The PIE Center surveyed 500 Floridians on their perceptions of genetically modified foods. Respondents were largely unsure about the potential benefits of genetically modified food, with more than 40 percent neither agreeing nor disagreeing that food technology such as GMOs allows people to live longer or better lives.

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Blueberries’ health benefits better than many perceive

Topic(s): Agriculture, Crops, Extension, Families and Consumers, Nutrition, Research

Blueberry bush.

GAINESVILLE, Fla. — Consumers know some of the benefits blueberries provide, but they’re less aware of the advantages of reverting aging, improving vision and memory, a new University of Florida study shows.

Shuyang Qu, a doctoral student in agricultural education and communication at the University of Florida Institute of Food and Agricultural Sciences, led the study. Joining Qu were Joy Rumble, a UF/IFAS assistant professor of agricultural education and communication, and Tori Bradley, a master’s student in the UF/IFAS food and resource economics department. Rumble’s Florida Specialty Crop grant gave the opportunity to examine consumers’ knowledge of blueberry health benefits.

Qu and her colleagues wanted to determine how much consumers know about blueberry health benefits and see if there’s a knowledge gap with blueberry health benefits among demographic groups. Using their findings, they will identify promotional opportunities for Florida blueberries.

Researchers surveyed more than 2,000 people in 31 states – mostly on the East Coast and in the Midwest – to see what they know about the health benefits of blueberries. Most were aware of the benefits of blueberries in warding off cancer and lowering the risk of heart disease. The UF/IFAS study also found that low-income populations tend to know less about blueberry health benefits.

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UF/IFAS, Pinellas Sheriff’s office create urban farms in Pinellas County

Topic(s): Agriculture, Crops, Economics, Extension, Families and Consumers, IFAS, Nutrition, Vegetables

Loften Center students learning about gardening and nutrition on Thursday, May 21st, 2015.

GAINESVILLE, Fla.— Residents in a county on Florida’s Gulf Coast are getting the help they need to access healthier foods via a collaboration between the University of Florida Institute of Food and Agricultural Sciences Extension and the Pinellas Sheriff’s Police Athletic League. The two entities have teamed up to create an urban farm in Pinellas County.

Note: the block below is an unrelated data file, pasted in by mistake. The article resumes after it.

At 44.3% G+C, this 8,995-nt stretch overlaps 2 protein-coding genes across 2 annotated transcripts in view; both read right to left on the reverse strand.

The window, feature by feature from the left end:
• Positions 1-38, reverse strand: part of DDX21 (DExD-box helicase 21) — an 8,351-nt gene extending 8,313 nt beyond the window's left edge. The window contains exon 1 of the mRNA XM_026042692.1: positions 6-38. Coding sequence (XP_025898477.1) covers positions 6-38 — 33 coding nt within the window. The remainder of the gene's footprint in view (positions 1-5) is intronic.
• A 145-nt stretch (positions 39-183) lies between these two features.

Urban farms promote an abundance of food for people in need while raising awareness of health and wellness. “It is an opportunity to teach families and children the values of nutrition and establish a level of commerce for produce distribution,” said Mark Trujillo, a public health regional specialist for UF/IFAS Family Nutrition Program.

Trujillo introduced the executive director of the Pinellas Sheriff’s PAL, Neil Brickfield, to an empty U-Pick farm in Lealman, Florida, Pinellas County. After discovering the potential that the farm had to help the county, Brickfield then began to work with UF/IFAS to identify the needs of the farm and community.

Because Lealman, Florida is considered a food desert, the idea of an urban farm was essential for the area, Trujillo said. According to Brickfield, the citizens in Lealman are more than a mile from a local grocery store. “So, the urban farm is an opportunity for people to have fresh produce readily available,” Brickfield said.

(more …)

Survey: Most Floridians concerned about food waste, safety

Topic(s): Families and Consumers, Food Safety, IFAS, Nutrition, Research

Displays of fresh vegetables and produce. Photo taken 10-01-15.

GAINESVILLE, Fla. — Often without much thought, Americans throw out more than one-third of all food grown in the United States each year. However, a majority of Floridians acknowledge food waste is a major concern.

­­­Sixty percent of Floridians agreed or strongly agreed that they are concerned about food waste in their household, according to a recent food waste survey of 500 Florida residents conducted by the Center for Public Issues Education in Agriculture and Natural Resources at the University of Florida. The PIE Center is part of the UF Institute of Food and Agricultural Sciences.

It was also discovered through the survey that fresh fruits, vegetables and dairy products most often go to waste. Oppositely, beverages, spices and seafood are the food items that go to waste least.

The survey also captured public perceptions on food safety.

Results from the survey revealed that 42 percent of Floridians feel that food safety is a major concern and 68 percent feel responsible for their own food safety.